On the other hand banks have put whole countries into poverty. Just think of Spain or Greece or the UK. Banks are responsible for Austerity politics which do nothing else than making the problem worse.

However the big problem is, that banks mainly stay within their legal boundaries. Therefore it's near impossible to prosecute them.

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Anonymous Coward

Re: Can they not use their powers for good?

"use what they know to control that person and the power the wield as an ‘asset’? Blackmail is major currency in intelligence."

Indeed.

Very shortly after the death of Jeremy Thorpe a couple of weeks ago, a clearly long-suppressed documentary went out on BBC Radio 4, with a couple of specific recent updates following his death.

You might like to listen to it. But you can probably guess the kind of thing that was going on in and around Westminster back then (in terms of the 'intelligence' services anyway), and is probably still going on now.

http://www.bbc.co.uk/programmes/b04wz633

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Re: Can they not use their powers for good?

The only thing wrong with it is the suggestion that GCHQ could ever redeem themselves.

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Anonymous Coward

Re: Can they not use their powers for good?

In the states corporations are considered people, we just need to get the right one in front of the right judge in Texas.. let Texas execute a few banks and that might change things.

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OK, fine, I heard you.

Now, GCHQ, go home. You admit that you're useless, so your budget will be better spent elsewhere.

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Holmes

A modest proposition

The Snowden revelations harmed GCHQ’s ability to monitor the communications of crime lords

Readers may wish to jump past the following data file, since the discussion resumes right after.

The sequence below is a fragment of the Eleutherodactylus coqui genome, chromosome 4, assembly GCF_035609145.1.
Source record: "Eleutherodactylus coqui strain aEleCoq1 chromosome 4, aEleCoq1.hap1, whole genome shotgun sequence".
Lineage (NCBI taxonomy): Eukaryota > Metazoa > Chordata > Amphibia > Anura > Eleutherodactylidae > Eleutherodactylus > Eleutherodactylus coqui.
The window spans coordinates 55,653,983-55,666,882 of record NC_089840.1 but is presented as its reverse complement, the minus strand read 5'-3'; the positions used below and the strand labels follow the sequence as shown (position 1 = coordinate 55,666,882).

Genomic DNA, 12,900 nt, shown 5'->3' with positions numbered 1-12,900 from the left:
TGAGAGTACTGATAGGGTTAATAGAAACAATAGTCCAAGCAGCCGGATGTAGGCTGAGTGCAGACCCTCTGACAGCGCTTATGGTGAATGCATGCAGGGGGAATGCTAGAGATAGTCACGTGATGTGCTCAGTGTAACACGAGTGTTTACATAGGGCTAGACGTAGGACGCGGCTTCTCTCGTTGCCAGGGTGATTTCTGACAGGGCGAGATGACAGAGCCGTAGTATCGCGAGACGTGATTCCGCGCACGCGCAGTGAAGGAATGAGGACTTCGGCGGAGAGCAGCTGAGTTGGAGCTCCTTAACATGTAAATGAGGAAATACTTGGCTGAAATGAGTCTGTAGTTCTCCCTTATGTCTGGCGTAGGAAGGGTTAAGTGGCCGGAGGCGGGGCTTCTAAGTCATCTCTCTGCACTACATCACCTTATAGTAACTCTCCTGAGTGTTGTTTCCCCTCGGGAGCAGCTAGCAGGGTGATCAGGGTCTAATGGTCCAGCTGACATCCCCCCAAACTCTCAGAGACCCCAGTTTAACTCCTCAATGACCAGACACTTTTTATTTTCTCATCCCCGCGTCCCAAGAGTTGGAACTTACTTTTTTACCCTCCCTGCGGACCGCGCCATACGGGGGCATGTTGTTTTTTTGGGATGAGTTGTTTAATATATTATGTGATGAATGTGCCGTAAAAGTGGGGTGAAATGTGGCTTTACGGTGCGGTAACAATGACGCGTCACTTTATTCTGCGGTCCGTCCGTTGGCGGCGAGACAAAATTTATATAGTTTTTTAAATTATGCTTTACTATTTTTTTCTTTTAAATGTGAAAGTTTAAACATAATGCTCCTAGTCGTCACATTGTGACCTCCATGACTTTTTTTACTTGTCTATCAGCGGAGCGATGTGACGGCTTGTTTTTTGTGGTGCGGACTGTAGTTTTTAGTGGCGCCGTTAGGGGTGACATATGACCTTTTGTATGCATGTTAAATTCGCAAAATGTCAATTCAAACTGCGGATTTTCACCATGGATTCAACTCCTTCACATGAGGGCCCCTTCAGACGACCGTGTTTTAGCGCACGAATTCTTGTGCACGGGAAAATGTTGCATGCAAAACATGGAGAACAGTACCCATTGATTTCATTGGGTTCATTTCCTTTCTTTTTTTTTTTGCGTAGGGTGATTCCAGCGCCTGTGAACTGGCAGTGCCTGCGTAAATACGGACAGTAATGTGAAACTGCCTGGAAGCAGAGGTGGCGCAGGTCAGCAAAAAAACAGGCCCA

No offense, as I'm a Yank, but have they tried looking around Westminster?

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Re: A modest proposition

ZING

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Headmaster

Re: A modest proposition

No offence taken

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Anonymous Coward

Re: A modest proposition

Yes we have seen how well the yanks in general respect the laws of other countries, just look at injustice nut case trying to get information of Ireland by illegal means.

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HMB

Re: A modest proposition

Yes we have seen how well the yanks in general respect the laws of other countries, just look at injustice nut case trying to get information of Ireland by illegal means.

I'm sure Florida1920 will read that and realise the folly of their ways, or just be slightly disappointed that they got passive aggressively put down a little, purely because of what their government does. Good job my government (I'm on team Brit (fuck everyone else, yay!)) doesn't do anything bad.... Oh shit.

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This post has been deleted by its author

Or...

They are lying in the hope that people start to relax and forget about Snowden and all the revelations, do spies lie?

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Pint

Re: Or...

"do spies lie?",

I know this one, it has something to do with bear's and pope's. Yes?

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Anonymous Coward

Re: bear's and pope's

I hope this post was downvoted for crimes against apostrophes. 'Cos other than that it's spot on and deserves upvotes not downvotes. [It wasn't me downvoting]

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Anonymous Coward

Re: Or...